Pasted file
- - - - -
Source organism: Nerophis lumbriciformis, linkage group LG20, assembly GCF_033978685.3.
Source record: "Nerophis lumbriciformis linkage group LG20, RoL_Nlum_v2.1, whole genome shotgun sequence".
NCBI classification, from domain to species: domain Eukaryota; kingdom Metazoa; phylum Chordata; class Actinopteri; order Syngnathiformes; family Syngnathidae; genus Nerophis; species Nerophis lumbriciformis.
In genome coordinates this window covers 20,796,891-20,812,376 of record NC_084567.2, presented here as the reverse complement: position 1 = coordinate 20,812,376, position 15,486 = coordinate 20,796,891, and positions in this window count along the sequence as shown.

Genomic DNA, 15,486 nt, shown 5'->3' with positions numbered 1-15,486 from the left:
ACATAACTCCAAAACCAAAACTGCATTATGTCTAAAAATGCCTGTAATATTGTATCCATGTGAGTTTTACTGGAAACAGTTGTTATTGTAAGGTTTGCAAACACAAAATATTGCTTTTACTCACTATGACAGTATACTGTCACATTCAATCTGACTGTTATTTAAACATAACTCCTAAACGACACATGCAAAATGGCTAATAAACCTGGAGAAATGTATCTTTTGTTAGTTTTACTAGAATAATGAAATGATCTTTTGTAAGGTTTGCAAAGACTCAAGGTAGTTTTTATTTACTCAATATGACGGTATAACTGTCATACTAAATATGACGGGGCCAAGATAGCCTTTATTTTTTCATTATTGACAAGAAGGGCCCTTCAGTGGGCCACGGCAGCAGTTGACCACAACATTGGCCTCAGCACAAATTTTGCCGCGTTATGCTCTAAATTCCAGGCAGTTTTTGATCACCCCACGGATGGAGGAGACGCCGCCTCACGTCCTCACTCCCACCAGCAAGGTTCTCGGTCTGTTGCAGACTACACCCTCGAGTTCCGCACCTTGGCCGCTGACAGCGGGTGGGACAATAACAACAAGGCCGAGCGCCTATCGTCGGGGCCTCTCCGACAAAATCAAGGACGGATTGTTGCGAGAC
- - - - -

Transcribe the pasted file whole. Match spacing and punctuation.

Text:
Source organism: Nerophis lumbriciformis, linkage group LG20, assembly GCF_033978685.3.
Source record: "Nerophis lumbriciformis linkage group LG20, RoL_Nlum_v2.1, whole genome shotgun sequence".
NCBI classification, from domain to species: domain Eukaryota; kingdom Metazoa; phylum Chordata; class Actinopteri; order Syngnathiformes; family Syngnathidae; genus Nerophis; species Nerophis lumbriciformis.
In genome coordinates this window covers 20,796,891-20,812,376 of record NC_084567.2, presented here as the reverse complement: position 1 = coordinate 20,812,376, position 15,486 = coordinate 20,796,891, and positions in this window count along the sequence as shown.

Genomic DNA, 15,486 nt, shown 5'->3' with positions numbered 1-15,486 from the left:
ACATAACTCCAAAACCAAAACTGCATTATGTCTAAAAATGCCTGTAATATTGTATCCATGTGAGTTTTACTGGAAACAGTTGTTATTGTAAGGTTTGCAAACACAAAATATTGCTTTTACTCACTATGACAGTATACTGTCACATTCAATCTGACTGTTATTTAAACATAACTCCTAAACGACACATGCAAAATGGCTAATAAACCTGGAGAAATGTATCTTTTGTTAGTTTTACTAGAATAATGAAATGATCTTTTGTAAGGTTTGCAAAGACTCAAGGTAGTTTTTATTTACTCAATATGACGGTATAACTGTCATACTAAATATGACGGGGCCAAGATAGCCTTTATTTTTTCATTATTGACAAGAAGGGCCCTTCAGTGGGCCACGGCAGCAGTTGACCACAACATTGGCCTCAGCACAAATTTTGCCGCGTTATGCTCTAAATTCCAGGCAGTTTTTGATCACCCCACGGATGGAGGAGACGCCGCCTCACGTCCTCACTCCCACCAGCAAGGTTCTCGGTCTGTTGCAGACTACACCCTCGAGTTCCGCACCTTGGCCGCTGACAGCGGGTGGGACAATAACAACAAGGCCGAGCGCCTATCGTCGGGGCCTCTCCGACAAAATCAAGGACGGATTGTTGCGAGAC